Kasey Kahne stormed to the front in the second half of the race and cruised to victory Sunday night in the Coca-Cola 600 at Charlotte Motor Speedway.
The win was the first of the season for Kahne and his first since joining Hendrick Motorsports. Kahne has had strong cars much of the year but has fallen victim to a number of maladies. He entered Sunday’s race 16th in Sprint Cup points and gained a spot with the win.
Kahne beat Denny Hamlin to the finish by 4.29 seconds. Following in the top five were Kyle Busch, Greg Biffle and Brad Keselowski.
Even as the night grew long and other contenders became pretenders, Kahne surged. He clearly had the best car as track conditions changed with cooler evening temperatures.
“We’ve had speed, but we haven’t been nearly as fast as Jimmie Johnson or a couple guys winning the races,” Kahne said. “I knew I needed to step up. Our team is solid. Tonight we were able to put it all together. We had a car that was perfect throughout the last 150 laps.”
Hamlin assumed the lead with 74 laps to go when he stayed on the track during a caution-flag pit-stop round.
Following Hamlin to that green were Dale Earnhardt Jr., Biffle, Kyle Busch, Jimmie Johnson and Kahne.
Kahne, whose car seemed to improve significantly in the second half of the race, needed only seven laps of green-flag racing to take the lead from Hamlin.
Kahne, who won the 600 for the third time, led the final 44 laps of the 400-lap race.
There were only five cautions, making the race the fastest 600 in history. The time of the race was three hours, 51 minutes and 14 seconds. The previous quickest 600 was three hours, 56 minutes and 55 seconds in 1995.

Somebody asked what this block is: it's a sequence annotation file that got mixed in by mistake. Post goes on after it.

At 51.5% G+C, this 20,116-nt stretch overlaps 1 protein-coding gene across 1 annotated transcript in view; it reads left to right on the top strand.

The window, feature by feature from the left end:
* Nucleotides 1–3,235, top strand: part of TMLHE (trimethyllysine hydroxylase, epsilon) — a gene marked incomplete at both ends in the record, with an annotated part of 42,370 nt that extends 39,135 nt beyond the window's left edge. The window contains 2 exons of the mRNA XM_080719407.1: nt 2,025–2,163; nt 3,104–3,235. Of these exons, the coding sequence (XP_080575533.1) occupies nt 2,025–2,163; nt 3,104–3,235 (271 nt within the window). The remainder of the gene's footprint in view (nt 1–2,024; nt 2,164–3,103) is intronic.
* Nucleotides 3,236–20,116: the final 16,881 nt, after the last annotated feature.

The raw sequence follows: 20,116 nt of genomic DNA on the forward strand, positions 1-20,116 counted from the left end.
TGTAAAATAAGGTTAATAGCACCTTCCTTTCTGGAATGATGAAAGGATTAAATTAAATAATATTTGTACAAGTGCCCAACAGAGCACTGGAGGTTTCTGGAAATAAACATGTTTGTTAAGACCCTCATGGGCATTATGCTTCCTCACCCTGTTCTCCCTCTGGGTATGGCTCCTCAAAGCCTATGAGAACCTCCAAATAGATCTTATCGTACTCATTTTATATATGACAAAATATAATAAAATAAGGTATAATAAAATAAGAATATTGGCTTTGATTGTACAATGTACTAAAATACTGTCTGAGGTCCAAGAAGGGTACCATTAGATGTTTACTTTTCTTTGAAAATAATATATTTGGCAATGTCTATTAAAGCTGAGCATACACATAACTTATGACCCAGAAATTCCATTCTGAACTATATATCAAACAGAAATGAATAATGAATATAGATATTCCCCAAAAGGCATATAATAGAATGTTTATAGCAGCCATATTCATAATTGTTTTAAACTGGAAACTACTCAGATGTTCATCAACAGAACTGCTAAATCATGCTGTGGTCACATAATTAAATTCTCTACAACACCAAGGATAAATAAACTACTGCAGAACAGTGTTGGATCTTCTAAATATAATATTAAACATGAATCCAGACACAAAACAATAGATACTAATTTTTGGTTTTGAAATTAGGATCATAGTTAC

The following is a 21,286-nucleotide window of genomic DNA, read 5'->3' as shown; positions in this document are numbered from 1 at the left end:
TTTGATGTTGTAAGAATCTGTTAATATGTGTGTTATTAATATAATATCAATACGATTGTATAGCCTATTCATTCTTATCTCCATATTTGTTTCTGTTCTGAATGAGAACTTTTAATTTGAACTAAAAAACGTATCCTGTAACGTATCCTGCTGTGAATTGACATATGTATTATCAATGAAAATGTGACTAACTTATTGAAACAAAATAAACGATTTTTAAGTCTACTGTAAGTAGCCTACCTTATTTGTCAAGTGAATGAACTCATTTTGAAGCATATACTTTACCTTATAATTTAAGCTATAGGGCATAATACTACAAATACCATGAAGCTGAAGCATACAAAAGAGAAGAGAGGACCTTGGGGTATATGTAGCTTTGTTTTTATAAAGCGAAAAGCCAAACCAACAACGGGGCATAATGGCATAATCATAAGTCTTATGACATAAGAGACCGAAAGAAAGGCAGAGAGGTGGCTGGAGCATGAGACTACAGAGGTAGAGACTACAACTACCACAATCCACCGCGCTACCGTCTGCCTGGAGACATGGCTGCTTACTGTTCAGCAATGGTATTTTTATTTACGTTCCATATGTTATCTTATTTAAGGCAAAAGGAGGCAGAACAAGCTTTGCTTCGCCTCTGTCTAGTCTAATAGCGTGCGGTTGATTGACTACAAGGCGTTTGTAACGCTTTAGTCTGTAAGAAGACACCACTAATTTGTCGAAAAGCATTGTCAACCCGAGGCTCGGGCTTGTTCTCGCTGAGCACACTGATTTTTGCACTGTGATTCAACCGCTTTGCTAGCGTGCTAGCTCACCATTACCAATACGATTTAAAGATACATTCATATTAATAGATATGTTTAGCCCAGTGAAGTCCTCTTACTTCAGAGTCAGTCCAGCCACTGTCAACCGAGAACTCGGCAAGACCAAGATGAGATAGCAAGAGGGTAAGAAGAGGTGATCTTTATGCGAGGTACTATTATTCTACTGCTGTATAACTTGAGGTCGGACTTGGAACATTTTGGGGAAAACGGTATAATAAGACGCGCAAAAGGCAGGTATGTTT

Tony Stewart’s chances of a strong finish took a hit on lap 264 during a round of green-flag pit stops. Brad Keselowski, who was leaving his pit, hit Stewart’s car in the rear on pit road and turned the No. 14 around. Stewart corrected the car and then slid sideways to get into his pit. The delay pushed him a lap down, and he finished 25th, three laps down.
Later, Johnson’s pit crew was guilty of a rare mistake as a fuel can was stuck in the No. 48’s gas opening as he left the pit under green, dragging a crew member with it. Johnson was hit with a stop-and-go penalty, dropping him off the lead pace. He finished 11th.
Neither Hamlin nor Busch could contend with Kahne over the final miles.
“We had a solid car,” Hamlin said. “During the day when Kyle was leading, our car wasn't as good. We just hung around eighth to 10th, fought a really tight condition. I don't know how many spring rubbers we adjusted on the car during the race, but it was a ton.
“As the track cooled off, it freed up for us, the car got better. Ultimately, it gave us a shot to win.
“The first 10 laps of the last run, we got to them, but we wore our front tires trying to get around them.”
The race’s first half was relatively uneventful.
Kyle Busch and Biffle were the stars of the show during those 200 laps, Biffle leading 117 and Busch 55. Only four other drivers – Marcos Ambrose, Jeff Gordon, Aric Almirola and David Ragan – led laps during the first half of the race.
The first 111 laps of the race were run under green, and Biffle had the dominant car during that period, leading 84 of the first 100 laps.
The first caution flew at lap 112 because of debris on the track, and another debris flag was unfurled at lap 133.
On lap 169, Travis Kvapil brought out the third caution when he sailed into the wall in turns three and four.
Mike Hembree is NASCAR Editor for SPEED.com and has been covering motorsports for 30 years. He is a six-time winner of the National Motorsports Press Association Writer of the Year Award.